In an essay, titled Ashley Judd: A Year of Grief and Learning Without My Mom, published by Time.com on Saturday, the Double Jeopardy star opens up about mourning her mother and experiencing milestones in her absence.
"Earlier this month, I walked through my first birthday without her, a rite of passage everyone experiences with the death of their parents.," Judd, who turned 55 on April 19, writes. "At the shop where Mom and I always selected our cards, I read the 'To Daughter' birthday cards and imagined which one Mom would have given me: She always chose the gooiest and most expressive, underlined the parts she thought most meaningful, and of course, wrote by hand her own message addressed to 'Sweetpea.' I felt her love as I read the card I imagined she would have picked. A beautiful ouch. And I remembered how every year on my special day, Mama would recount giving birth to me, sharing with the sweetest smile how she felt when she held me for the first time, what I smelled like, and what an easy baby I was."
Judd also shares that she has recently "started to sit in sacred presence" with her mother's items, from decades-old planners to "her strands of red hair in her brush."
"These intimate exchanges with the private fortify me," she writes. "They remind me of the interior landscape of my mother’s soul, the innocent God-scape that somehow remained untouched by the mental illness that marred her life. And they summon the welcoming sound of my mother’s voice pealing like bells whenever she saw me stride barefoot onto her back porch."
The late singer, who found country stardom as one-half of the Judds alongside older daughter Wynonna Judd, suffered greatly in her life, her youngest child notes. Judd ticks off each injustice, from sexual assault at the hands of her great-uncle at age 4, to rape and intimate partner abuse, to workplace harassment while raising her two daughters as a single mother.
"These assaults and violations, from which she never did heal, remained a source of unresolved agony and fed her mental illness," the actress notes. "Yet she did her utmost to fight back with the skills she had. In conversation she declared #MeToo; in her journals she wrote it; and in collages she made in therapy she expressed her trauma in Technicolor."
The singer, Judd writes, shared her "outrage" about issues like male violence and sexual trafficking. Judd, who has been heavily involved in the #MeToo movement after speaking out about disgraced producer Harvey Weinstein derailing her career, is pledging to carry on the fight on her mother's behalf.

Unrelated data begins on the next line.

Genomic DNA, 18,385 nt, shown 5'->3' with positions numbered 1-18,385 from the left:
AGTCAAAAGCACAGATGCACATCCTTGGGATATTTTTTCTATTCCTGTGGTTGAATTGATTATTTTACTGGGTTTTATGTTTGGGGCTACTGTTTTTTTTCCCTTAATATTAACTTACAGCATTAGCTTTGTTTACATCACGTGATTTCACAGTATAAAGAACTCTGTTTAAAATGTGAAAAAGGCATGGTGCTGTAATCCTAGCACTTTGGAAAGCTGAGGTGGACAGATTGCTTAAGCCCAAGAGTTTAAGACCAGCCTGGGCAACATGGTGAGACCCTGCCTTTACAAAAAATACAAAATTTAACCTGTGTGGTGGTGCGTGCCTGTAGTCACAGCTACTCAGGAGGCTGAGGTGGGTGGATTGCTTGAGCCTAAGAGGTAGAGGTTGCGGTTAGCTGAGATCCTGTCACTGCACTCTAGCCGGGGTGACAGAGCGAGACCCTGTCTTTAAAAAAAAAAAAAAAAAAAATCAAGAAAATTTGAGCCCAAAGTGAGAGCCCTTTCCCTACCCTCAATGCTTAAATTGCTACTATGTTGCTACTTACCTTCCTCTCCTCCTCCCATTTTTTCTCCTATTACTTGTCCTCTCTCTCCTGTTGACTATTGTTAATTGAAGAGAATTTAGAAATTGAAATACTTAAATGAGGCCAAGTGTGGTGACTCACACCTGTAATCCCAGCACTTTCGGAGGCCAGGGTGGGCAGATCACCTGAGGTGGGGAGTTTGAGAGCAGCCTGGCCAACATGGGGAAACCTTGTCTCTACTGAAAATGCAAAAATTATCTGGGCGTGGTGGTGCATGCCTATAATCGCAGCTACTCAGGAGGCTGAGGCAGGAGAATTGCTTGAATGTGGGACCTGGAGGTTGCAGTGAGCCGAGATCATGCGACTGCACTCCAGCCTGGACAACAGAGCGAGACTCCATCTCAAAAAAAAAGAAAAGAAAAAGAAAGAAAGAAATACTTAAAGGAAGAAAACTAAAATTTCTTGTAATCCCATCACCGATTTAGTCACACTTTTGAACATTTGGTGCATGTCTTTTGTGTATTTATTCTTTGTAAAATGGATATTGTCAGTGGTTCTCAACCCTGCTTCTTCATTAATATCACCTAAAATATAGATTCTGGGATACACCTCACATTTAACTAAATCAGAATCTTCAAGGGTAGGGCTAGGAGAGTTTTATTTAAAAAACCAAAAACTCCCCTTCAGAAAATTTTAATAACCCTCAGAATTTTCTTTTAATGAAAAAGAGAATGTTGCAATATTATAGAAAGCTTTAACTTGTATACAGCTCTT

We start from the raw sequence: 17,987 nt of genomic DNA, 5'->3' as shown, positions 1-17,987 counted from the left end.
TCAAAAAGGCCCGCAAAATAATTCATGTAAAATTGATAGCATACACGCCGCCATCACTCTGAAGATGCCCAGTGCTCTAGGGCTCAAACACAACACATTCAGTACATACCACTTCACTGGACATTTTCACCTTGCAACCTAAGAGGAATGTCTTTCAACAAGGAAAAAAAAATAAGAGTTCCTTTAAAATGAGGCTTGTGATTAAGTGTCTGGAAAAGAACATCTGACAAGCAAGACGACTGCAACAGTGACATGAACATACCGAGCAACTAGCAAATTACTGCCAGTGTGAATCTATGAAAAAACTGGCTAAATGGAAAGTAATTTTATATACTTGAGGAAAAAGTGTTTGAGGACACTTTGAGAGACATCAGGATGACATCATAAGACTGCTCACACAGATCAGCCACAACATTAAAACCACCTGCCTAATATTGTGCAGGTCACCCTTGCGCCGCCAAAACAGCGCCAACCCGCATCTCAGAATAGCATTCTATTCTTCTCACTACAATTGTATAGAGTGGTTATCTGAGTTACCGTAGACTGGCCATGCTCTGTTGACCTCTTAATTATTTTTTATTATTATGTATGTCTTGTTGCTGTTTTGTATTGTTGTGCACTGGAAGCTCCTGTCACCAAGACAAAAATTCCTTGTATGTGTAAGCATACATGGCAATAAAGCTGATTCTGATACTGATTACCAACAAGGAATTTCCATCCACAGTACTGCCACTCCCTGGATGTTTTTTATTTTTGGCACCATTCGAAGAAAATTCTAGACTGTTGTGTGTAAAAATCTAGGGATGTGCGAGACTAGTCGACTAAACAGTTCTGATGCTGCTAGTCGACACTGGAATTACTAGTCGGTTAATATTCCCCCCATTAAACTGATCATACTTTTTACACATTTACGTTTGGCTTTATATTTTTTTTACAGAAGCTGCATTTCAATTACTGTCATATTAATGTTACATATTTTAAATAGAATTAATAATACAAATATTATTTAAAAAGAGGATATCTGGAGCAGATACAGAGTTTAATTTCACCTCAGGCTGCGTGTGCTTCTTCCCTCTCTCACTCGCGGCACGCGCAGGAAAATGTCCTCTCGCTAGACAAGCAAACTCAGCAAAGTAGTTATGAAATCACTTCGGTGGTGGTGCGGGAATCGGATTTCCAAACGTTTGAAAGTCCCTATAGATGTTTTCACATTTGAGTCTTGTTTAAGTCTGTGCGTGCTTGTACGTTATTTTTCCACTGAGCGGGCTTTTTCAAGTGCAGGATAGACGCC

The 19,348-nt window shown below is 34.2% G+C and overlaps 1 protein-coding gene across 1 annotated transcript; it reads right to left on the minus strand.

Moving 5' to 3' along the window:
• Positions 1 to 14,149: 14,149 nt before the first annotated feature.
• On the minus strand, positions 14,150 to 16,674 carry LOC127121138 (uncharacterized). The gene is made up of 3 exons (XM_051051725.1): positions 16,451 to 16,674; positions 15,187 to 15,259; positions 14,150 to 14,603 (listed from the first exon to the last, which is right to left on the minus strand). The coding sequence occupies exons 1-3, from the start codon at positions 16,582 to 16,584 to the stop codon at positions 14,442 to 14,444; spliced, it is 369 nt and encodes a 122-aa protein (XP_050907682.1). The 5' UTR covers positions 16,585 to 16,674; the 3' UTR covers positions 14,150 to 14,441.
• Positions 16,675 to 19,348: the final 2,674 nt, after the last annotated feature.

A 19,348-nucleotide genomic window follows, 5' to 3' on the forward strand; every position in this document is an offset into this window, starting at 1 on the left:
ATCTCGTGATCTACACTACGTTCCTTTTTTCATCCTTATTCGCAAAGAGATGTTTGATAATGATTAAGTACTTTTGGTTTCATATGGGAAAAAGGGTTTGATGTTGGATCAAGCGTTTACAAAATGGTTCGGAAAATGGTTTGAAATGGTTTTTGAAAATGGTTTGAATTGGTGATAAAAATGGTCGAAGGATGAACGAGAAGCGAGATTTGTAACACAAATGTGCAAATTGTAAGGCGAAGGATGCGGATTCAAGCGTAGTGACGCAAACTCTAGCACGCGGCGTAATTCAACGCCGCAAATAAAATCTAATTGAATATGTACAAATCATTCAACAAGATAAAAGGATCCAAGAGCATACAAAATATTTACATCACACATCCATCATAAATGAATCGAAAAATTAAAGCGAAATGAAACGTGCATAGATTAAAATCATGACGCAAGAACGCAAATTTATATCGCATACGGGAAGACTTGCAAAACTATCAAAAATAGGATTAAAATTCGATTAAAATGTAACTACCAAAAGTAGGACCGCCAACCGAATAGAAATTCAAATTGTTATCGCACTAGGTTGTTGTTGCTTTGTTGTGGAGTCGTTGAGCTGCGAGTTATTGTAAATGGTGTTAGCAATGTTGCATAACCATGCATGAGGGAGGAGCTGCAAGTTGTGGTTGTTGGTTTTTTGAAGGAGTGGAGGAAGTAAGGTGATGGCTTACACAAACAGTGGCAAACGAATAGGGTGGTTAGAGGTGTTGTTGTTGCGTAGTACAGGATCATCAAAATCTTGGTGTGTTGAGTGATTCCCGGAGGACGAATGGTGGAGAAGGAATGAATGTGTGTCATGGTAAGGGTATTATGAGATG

"On her behalf, I will continue to be 'audacious,' as she called me, in my full-hearted, full-throated fight for freedom from the male entitlement to female bodies," she writes. "With April being not only the anniversary of her passing but also Sexual Assault Awareness Month, I will therefore accept in her honor the Lifetime Igniting Impact Award from the World Without Exploitation, which works to create a world where no one is bought, sold or exploited. I will continue to agitate for the Equality Model, which advocates holding sex buyers, pimps and brothel keepers accountable for their demand for vulnerable human bodies. People who support the full decriminalization of sex buying, brothel keeping and pimping — which has been proposed around the country – flummoxed Mom. That is part of my commitment to her legacy and one way in which to honor he depth of our relationship, both as her child and a fellow survivor."
Noting the invasive ways in which details of her mother's death was reported, Judd is also vowing to "channel my mother's hallmark grit" by advocating for laws protecting the privacy of families "ravaged by death by suicide," including "more responsible reporting."
"It is neither ethical nor decent to publish the kind of invasive details about death by suicide that appeared in print and on the internet after her death," adds Judd, who will join her sister Wynonna in accepting the Lifesaver Award from the American Foundation for Suicide Prevention for their working to destigmatize mental illness.
"This is an award I would never have wanted to be given, yet one I will accept on my knees, bloody as they are from a year of falling, crawling and getting back up again," she writes.
According to Judd, Mercy Community Healthcare of Franklin, Tenn., will be naming its new mental-health facility in memory of her late mother. The center treats underserved communities and offers sliding-scale payments, which the star says "would be a balm" for her mom, who was upset that "people hurt and that they could not access the care she could."
Judd finishes her essay by sharing how she has "learned how I can make the irreplaceable loss of my mom serve her legacy." As such she is channeling her grief into advocating for causes important to the late singer.
"I have been comforted, by the work I’ve done to commemorate my mother, and by the many who also walk in and with grief and have shared theirs with me," she writes. "Though no one can do our grief for us, it is also true that none of us need do it alone."
If you or someone you know is experiencing suicidal thoughts, call 911, or call the National Suicide Prevention Lifeline at 988 or 1-800-273-8255 or text HOME to the Crisis Text Line at 741741.